As many as 2,000 NHS patients in the north are being dumped by their dentists to make way for priority cases – including drug addicts.
Clinics in Inverness have issued letters advising people to find new practitioners because their current ones are being ring-fenced for “vulnerable” clients.
They include disabled patients, but also those with “problems of substance abuse”.
The move was branded “shocking” by one north politician last night amid claims a “two-tier” system of treatment was being created.
It is understood there has already been flood of complaints from patients at Abban Street and Inverness Dental Centre clinics who have become victims of the Scottish Government policy.
One said she was “disillusioned” by the instruction from the health board and angry that “the ordinary person is being disadvantaged” by the policy.
The NHS letter says: “Although there is overall increased availability of NHS dental services, inequalities in oral health persist, with some of the most vulnerable experiencing the poorest oral health.
It adds: “The public dental service (PDS) has a key role in ensuring that services are delivered to those patients who cannot access care through a general dental practitioner (GDP).”
It says that may be for a variety of reasons such as patients with “physical and learning disabilities, serious medical conditions or are dentally anxious”.
The letter warns that it is likely that waiting times for appointments over the next 18 months will increase.
It adds: “It will be necessary to transfer patients that do not have additional needs to a GDP practice that offers NHS dental services.”
Highlands and Islands Conservative MSP Mary Scanlon said last night: “This is shocking. The fact that people are receiving a letter saying we now have a two-tier system, and that they have to seek appointments elsewhere, is of very serious concern.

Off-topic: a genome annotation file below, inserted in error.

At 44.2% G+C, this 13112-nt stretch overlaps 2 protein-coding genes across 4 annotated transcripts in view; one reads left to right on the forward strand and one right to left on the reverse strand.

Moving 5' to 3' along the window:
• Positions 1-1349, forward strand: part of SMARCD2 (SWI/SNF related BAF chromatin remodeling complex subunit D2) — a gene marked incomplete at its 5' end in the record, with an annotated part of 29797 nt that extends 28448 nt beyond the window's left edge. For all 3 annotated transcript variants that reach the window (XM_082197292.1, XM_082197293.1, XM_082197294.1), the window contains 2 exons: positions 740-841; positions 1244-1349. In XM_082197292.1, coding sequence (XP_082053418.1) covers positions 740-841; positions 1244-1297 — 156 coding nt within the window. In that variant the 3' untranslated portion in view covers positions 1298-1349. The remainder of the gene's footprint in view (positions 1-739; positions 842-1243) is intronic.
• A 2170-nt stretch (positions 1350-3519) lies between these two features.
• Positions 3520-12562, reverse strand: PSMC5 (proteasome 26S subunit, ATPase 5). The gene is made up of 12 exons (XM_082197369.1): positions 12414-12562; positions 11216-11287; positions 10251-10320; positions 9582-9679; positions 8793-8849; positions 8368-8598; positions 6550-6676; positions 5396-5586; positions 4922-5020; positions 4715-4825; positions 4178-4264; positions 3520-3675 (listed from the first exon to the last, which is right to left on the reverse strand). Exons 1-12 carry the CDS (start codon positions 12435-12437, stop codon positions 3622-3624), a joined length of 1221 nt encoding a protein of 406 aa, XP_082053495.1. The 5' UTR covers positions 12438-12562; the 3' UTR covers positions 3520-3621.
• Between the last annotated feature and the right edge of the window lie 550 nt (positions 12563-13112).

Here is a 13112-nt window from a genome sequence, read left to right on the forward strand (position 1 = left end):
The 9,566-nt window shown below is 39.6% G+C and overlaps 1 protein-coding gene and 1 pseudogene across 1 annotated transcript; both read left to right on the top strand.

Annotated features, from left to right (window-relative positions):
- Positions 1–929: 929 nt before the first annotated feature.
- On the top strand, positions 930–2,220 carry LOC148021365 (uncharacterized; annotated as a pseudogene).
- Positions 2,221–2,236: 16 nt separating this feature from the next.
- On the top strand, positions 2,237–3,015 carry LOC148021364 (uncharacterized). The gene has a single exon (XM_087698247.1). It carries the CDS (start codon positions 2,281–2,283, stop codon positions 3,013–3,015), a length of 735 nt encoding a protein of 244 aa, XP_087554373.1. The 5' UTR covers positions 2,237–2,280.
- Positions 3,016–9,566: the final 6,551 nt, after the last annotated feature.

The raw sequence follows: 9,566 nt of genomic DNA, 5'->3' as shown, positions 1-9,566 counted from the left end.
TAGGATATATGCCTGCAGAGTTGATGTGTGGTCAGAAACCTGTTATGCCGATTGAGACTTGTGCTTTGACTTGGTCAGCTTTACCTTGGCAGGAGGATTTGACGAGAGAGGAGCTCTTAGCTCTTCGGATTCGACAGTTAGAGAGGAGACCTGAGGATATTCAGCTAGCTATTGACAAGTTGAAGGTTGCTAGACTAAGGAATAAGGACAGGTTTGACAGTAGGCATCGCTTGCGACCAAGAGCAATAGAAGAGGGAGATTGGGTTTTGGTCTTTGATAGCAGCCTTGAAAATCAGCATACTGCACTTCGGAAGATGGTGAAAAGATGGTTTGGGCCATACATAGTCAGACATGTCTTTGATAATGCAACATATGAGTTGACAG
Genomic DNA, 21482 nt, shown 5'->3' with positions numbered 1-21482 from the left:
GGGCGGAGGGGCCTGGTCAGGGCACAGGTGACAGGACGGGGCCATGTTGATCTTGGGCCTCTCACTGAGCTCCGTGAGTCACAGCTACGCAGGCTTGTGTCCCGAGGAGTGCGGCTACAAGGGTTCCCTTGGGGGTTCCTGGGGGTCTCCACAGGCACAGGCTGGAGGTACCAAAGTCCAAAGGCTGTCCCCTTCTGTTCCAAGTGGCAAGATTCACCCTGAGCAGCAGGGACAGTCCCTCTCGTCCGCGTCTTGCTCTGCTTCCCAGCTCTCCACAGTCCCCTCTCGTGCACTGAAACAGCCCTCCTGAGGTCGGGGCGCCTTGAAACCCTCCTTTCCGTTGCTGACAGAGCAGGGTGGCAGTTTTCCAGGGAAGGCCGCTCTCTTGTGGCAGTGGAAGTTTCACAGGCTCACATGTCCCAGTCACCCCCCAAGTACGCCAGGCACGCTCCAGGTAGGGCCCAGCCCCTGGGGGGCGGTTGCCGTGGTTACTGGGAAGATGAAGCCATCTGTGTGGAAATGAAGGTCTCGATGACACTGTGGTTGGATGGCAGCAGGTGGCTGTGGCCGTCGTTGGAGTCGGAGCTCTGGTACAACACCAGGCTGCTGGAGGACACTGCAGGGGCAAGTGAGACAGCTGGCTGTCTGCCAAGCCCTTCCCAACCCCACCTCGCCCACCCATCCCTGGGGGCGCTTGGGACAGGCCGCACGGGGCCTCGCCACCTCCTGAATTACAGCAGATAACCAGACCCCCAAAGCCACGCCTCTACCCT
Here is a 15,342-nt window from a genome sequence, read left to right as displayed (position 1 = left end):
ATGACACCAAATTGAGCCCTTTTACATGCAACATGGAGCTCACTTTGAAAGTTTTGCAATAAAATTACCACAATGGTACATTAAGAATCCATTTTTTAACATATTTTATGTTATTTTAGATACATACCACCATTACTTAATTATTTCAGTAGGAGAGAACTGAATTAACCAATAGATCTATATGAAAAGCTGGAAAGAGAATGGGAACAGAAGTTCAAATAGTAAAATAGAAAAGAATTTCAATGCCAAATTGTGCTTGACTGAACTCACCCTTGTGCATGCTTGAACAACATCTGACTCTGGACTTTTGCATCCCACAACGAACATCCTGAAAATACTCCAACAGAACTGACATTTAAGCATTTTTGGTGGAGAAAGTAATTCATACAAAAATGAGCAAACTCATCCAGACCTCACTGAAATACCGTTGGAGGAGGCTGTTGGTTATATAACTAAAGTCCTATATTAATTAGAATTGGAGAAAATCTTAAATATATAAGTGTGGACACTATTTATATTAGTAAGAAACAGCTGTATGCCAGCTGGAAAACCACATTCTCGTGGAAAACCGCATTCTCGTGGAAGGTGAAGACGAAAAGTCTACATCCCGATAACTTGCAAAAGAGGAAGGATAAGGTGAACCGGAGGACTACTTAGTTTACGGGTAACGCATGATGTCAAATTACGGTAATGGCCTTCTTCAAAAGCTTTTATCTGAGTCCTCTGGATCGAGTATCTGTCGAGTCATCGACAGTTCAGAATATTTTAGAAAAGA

“It’s a retrograde step that takes us back 20 years when so many people were forced to take out private dental plans.”
Alexandra Fraser, NHS Highland’s dental service development manager, said: “We appreciate that for some patients that have been with a clinic for many years a change will be difficult.
“This change is essential if we’re to have the capacity to provide services for patients with additional needs.
“It’s the direction which the Scottish Government requires all health boards to take. Our funding for this service is being reduced accordingly.”
She said it was anticipated the maximum number of patients transferred would be 2,000 and that there was capacity for about 2,700 additional clients with other dentists.
Public Health Minister Maureen Watt said: “This is about the balance of provision between alternative models of delivering NHS dental care and the best way for patients to access that care.
“There will be no change in service level for a patient who was previously seen by the PDS and is now being treated by a High Street dentist.
“We’re committed to ensuring that patients who wish to have access to NHS dental services are able to do so.”
The PDS was formed in 2013 by merging the “community dental service” and the “salaried general dental service.”
It will only provide routine dental care for people where no GDP service is available, for example in remote locations.
The focus of PDS is to provide dental care for people with special care needs or where their circumstances prevent them from attending a GDP including “people with significant learning disabilities, the frail or housebound, people with problems of substance abuse and socially excluded groups, eg migrants and homeless people.”